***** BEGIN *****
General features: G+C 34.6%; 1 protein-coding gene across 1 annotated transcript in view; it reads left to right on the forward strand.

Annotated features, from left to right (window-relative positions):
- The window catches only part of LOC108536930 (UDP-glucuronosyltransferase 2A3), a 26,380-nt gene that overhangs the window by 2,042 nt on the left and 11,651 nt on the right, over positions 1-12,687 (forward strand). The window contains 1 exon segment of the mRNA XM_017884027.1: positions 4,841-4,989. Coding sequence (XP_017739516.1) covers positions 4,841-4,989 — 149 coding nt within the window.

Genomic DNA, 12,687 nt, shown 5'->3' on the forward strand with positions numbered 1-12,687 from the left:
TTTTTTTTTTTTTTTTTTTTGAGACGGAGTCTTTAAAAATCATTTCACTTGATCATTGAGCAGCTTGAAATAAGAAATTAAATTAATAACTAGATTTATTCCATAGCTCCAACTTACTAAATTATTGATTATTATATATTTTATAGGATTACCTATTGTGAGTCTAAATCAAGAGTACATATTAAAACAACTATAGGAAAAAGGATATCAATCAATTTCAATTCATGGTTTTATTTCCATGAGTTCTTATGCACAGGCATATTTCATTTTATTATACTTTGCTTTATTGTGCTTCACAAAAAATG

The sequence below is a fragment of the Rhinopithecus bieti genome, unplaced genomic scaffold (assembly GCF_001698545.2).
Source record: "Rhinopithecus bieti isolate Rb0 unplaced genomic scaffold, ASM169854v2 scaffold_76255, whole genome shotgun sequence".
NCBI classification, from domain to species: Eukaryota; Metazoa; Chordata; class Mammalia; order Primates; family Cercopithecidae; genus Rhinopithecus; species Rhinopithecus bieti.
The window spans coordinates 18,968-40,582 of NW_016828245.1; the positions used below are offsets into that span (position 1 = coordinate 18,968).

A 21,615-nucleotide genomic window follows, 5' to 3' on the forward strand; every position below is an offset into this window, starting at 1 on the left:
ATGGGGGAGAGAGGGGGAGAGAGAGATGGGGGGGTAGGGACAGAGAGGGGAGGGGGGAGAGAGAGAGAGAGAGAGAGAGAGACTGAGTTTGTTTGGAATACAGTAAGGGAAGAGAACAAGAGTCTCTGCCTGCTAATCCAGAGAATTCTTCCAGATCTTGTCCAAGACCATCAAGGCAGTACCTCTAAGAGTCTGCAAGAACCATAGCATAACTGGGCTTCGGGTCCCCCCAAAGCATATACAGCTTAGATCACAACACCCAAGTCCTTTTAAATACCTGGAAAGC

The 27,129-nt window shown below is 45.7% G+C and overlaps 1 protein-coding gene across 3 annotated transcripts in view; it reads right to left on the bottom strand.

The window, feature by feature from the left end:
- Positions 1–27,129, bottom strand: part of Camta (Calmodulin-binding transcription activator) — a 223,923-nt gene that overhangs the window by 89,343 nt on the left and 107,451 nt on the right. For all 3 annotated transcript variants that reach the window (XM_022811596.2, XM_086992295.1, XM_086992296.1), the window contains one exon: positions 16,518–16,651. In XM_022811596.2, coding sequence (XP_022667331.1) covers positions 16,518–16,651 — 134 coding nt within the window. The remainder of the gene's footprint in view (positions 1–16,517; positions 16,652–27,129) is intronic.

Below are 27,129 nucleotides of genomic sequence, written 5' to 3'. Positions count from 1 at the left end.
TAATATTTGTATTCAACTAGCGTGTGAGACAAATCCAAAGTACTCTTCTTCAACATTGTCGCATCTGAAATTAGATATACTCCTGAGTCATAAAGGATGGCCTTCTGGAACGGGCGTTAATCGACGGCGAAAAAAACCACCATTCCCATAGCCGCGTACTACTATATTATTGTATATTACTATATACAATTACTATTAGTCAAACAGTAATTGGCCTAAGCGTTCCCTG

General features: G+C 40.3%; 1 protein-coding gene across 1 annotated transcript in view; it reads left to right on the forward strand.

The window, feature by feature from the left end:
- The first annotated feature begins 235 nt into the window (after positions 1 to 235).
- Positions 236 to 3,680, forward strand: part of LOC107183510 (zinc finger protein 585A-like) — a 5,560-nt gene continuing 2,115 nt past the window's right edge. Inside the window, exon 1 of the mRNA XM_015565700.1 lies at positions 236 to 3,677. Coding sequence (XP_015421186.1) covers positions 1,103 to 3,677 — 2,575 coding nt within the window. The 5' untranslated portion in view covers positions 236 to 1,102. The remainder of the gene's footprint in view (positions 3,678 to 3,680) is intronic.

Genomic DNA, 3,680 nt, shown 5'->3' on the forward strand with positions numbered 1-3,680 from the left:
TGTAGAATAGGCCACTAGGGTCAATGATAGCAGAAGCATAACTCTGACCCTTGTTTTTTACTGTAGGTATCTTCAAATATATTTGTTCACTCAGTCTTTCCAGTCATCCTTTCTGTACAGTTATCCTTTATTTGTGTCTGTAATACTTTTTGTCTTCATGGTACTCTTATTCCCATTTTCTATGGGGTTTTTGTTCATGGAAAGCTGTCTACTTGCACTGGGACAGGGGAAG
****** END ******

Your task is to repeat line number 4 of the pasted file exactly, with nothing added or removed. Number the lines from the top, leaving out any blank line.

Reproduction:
Genomic DNA, 12,687 nt, shown 5'->3' on the forward strand with positions numbered 1-12,687 from the left: